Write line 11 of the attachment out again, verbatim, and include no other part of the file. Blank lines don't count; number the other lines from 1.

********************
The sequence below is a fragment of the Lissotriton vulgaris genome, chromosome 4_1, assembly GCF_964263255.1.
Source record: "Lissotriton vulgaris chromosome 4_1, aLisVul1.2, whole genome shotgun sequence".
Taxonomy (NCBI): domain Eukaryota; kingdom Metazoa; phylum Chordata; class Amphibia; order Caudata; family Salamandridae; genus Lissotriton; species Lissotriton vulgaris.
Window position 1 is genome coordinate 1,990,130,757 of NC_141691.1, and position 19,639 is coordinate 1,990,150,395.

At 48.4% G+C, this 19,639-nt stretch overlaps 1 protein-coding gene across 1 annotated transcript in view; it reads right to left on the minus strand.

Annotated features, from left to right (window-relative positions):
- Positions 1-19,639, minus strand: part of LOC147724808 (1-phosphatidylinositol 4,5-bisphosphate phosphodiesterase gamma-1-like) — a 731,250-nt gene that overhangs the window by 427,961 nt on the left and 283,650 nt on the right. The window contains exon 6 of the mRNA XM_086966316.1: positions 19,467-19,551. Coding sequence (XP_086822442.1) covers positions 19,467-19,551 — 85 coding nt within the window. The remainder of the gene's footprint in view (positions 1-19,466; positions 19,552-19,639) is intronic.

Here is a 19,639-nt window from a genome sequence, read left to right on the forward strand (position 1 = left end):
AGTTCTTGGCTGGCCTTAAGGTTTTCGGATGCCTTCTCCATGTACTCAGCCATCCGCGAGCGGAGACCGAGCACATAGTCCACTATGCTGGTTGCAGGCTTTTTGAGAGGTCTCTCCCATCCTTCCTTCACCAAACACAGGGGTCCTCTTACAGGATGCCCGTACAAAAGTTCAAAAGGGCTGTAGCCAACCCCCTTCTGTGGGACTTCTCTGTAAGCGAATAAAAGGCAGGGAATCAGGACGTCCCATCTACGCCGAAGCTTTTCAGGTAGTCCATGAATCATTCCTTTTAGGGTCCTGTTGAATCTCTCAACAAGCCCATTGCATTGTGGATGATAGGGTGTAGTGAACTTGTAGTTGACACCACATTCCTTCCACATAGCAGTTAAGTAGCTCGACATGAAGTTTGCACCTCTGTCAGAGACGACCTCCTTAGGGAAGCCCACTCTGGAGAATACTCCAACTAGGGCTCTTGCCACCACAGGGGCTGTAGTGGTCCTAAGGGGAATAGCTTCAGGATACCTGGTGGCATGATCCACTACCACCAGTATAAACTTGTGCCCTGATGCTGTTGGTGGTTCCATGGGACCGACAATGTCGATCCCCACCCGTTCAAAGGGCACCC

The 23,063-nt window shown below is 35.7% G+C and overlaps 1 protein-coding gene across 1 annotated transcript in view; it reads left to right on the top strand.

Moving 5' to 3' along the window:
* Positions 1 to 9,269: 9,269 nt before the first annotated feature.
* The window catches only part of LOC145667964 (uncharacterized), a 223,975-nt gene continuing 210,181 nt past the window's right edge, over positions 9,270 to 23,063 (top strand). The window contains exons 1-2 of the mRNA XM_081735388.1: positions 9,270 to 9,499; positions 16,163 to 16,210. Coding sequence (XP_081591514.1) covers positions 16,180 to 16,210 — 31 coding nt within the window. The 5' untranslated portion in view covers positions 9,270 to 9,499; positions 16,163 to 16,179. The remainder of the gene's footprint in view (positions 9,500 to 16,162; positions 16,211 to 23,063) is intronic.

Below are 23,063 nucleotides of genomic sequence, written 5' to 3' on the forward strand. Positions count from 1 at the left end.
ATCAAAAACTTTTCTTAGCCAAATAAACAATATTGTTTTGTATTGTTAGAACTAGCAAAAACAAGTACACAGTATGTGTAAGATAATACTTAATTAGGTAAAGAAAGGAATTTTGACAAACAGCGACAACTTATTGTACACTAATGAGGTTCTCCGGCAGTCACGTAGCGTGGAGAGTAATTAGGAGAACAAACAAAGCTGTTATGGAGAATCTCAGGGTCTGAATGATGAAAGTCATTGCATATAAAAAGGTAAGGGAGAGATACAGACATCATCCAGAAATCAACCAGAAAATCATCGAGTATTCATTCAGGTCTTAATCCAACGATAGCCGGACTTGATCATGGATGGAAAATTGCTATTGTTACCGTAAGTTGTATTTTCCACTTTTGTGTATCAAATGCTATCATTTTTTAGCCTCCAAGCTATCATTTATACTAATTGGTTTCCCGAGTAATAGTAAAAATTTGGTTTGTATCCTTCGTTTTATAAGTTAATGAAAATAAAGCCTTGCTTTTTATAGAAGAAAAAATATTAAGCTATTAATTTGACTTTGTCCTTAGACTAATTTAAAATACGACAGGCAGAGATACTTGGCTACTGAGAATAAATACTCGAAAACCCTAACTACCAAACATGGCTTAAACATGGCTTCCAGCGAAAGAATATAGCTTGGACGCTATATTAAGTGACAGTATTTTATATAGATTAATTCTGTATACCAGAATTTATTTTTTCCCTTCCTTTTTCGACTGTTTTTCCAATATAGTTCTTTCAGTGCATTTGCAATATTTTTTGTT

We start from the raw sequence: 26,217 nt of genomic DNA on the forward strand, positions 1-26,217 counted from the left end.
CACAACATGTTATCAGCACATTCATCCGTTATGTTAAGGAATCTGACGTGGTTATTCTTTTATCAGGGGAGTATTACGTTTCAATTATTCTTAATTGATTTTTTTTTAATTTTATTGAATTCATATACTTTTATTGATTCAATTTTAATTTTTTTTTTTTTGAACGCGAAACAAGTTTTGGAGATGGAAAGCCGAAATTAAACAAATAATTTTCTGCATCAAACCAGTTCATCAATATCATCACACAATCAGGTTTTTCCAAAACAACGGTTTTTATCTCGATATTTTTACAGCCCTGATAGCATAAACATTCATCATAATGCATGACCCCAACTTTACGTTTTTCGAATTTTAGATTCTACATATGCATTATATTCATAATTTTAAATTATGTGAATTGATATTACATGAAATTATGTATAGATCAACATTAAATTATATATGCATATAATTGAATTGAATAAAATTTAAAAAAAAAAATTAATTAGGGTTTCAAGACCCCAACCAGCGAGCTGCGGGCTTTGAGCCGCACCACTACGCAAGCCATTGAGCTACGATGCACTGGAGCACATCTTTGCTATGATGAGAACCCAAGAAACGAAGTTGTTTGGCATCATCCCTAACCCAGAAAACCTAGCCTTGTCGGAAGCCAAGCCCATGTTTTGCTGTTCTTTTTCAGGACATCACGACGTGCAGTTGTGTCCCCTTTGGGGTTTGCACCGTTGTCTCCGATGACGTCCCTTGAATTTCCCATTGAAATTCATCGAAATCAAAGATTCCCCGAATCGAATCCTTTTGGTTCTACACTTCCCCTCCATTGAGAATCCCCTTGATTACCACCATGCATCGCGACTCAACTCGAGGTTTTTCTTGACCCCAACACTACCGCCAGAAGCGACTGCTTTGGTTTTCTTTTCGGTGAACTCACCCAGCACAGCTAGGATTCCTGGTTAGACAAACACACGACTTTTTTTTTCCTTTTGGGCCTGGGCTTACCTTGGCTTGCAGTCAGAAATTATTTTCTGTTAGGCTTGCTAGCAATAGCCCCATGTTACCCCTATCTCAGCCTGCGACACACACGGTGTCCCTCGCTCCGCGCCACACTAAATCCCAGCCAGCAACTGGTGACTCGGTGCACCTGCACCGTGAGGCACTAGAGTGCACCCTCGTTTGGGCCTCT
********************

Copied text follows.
Moving 5' to 3' along the window: